Famous Divorce Poems by Famous Poets
These are examples of famous Divorce poems written by some of the greatest and most-well-known modern and classical poets. PoetrySoup is a great educational poetry resource of famous divorce poems. These examples illustrate what a famous divorce poem looks like and its form, scheme, or style (where appropriate).
by Donne, John
...o ever gives, takes liberty:
O, if thou car'st not whom I love
Alas, thou lov'st not me.
Seal then this bill of my Divorce to All,
On whom those fainter beams of love did fall;
Marry those loves, which in youth scattered be
On Fame, Wit, Hopes (false mistresses) to thee.
Churches are best for Prayer, that have least light:
To see God only, I go out of sight:
And to 'scape stormy days, I choose
An Everlasting night....Read More
by Lehman, David
They hasten to the synagogue or build new ones.
They are Jews at last!
They are free to marry other Jews, and divorce them, and intermarry
with Gentiles, God forbid.
They are model citizens, clever and thrifty.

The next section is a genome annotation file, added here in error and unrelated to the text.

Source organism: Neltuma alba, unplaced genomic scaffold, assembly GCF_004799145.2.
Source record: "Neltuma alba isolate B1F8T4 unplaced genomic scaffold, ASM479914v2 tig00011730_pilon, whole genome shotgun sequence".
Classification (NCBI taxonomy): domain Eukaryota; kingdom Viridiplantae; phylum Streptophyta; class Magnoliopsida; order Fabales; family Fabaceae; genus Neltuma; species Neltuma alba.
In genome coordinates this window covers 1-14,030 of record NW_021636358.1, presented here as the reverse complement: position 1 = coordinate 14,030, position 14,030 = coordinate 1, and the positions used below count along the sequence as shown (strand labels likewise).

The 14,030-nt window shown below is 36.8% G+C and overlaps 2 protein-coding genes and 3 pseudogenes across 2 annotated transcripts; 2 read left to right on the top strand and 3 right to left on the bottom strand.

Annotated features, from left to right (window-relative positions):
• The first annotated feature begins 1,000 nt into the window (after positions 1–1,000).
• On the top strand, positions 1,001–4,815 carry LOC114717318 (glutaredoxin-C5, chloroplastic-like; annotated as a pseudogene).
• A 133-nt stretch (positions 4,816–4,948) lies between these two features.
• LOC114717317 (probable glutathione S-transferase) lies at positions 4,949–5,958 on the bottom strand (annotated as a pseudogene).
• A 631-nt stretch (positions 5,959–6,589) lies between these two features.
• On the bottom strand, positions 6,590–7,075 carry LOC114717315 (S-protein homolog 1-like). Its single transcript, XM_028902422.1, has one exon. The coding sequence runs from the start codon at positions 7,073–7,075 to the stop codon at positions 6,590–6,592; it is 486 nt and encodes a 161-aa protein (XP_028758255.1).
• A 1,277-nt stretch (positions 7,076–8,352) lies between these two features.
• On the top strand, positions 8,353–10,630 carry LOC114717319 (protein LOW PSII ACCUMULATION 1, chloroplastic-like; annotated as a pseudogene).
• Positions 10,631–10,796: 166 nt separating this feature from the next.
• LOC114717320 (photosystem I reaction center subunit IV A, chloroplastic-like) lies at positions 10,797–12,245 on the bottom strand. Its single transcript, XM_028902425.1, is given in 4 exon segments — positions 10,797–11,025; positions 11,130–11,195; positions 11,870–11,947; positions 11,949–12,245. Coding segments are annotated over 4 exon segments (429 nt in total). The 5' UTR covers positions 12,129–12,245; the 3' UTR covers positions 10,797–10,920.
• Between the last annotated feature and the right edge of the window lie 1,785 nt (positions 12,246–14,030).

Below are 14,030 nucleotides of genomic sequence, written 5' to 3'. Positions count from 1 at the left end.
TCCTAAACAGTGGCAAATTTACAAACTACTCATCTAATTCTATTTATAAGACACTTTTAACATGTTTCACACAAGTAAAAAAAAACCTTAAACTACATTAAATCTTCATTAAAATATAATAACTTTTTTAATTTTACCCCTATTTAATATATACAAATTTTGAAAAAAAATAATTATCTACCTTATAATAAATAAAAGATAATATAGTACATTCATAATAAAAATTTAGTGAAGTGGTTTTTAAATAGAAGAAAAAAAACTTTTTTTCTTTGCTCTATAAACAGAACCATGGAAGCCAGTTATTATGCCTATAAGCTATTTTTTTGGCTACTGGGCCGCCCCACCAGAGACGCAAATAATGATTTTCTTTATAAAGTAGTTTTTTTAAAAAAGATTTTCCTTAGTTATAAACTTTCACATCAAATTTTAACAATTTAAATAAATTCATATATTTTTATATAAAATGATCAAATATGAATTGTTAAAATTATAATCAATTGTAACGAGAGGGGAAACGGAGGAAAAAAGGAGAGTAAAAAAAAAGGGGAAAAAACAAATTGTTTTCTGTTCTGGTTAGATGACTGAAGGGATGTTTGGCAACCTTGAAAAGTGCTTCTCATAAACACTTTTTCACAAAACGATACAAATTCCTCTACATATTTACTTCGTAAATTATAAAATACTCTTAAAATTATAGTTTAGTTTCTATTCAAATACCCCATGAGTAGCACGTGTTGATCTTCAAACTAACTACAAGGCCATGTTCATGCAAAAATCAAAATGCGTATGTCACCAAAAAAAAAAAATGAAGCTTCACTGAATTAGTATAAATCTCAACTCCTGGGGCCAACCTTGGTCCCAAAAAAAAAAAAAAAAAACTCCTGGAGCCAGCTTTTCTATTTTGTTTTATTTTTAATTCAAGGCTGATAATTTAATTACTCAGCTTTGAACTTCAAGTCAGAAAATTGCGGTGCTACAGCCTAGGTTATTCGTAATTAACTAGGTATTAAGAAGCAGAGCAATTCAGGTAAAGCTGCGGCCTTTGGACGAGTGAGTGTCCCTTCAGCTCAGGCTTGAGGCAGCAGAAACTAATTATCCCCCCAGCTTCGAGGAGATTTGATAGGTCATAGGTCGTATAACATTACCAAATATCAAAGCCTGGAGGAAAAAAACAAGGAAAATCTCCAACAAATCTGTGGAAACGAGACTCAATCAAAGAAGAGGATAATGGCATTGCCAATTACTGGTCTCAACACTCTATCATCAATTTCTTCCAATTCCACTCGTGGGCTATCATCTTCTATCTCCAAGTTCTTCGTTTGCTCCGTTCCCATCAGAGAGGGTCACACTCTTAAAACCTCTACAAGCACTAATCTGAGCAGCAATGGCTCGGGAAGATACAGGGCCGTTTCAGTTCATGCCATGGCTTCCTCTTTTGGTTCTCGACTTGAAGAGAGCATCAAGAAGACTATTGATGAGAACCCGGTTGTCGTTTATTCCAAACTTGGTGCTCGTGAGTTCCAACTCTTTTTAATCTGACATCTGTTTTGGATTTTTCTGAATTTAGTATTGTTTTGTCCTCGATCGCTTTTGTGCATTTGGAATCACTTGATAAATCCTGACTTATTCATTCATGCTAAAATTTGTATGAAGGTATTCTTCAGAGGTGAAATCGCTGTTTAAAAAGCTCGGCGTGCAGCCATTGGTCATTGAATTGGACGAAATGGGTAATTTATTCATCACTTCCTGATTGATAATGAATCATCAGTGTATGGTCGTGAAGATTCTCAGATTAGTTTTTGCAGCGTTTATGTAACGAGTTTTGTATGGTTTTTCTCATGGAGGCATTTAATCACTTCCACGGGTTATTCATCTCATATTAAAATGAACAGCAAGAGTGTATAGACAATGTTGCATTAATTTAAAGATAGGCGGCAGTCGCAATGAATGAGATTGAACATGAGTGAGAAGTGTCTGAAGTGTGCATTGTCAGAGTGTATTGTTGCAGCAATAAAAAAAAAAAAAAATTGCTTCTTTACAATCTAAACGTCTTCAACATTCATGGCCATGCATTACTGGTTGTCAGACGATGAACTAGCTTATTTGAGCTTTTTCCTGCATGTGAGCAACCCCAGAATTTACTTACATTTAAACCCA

They debate the issues.
They fire off earnest letters to the editor.
They are resented for being clever and thrifty.
They buy houses in the suburbs and agree not to talk so loud.
They look like everyone else, drive the ...Read More
by Kizer, Carolyn
we bayed with the seals.
Then you married someone in Mexico,
broke up in two weeks, didn't bother to divorce,
claimed it didn't count.
You dumped number three, fled to Albany
to become a pedant.
Averse to domesticity, you read for your Ph.D.
Your four-year-old looked like a miniature
You fed him peanut butter from your jar and raised him
on Beowulf and Grendal.
Much later in New York we reunited;
in an elevator at Sak'...Read More
by Crashaw, Richard
...again did wed
This grave 's the second marriage-bed.
For though the hand of Fate could force
'Twixt soul and body a divorce,
It could not sever man and wife,
Because they both lived but one life.
Peace, good reader, do not weep;
Peace, the lovers are asleep.
They, sweet turtles, folded lie
In the last knot that love could tie.
Let them sleep, let them sleep on,
Till the stormy night be gone,
And the eternal morrow dawn;
Then the curtains will be drawn,
And the...Read More
by Gilbert, Jack
...Woke up suddenly thinking I heard crying.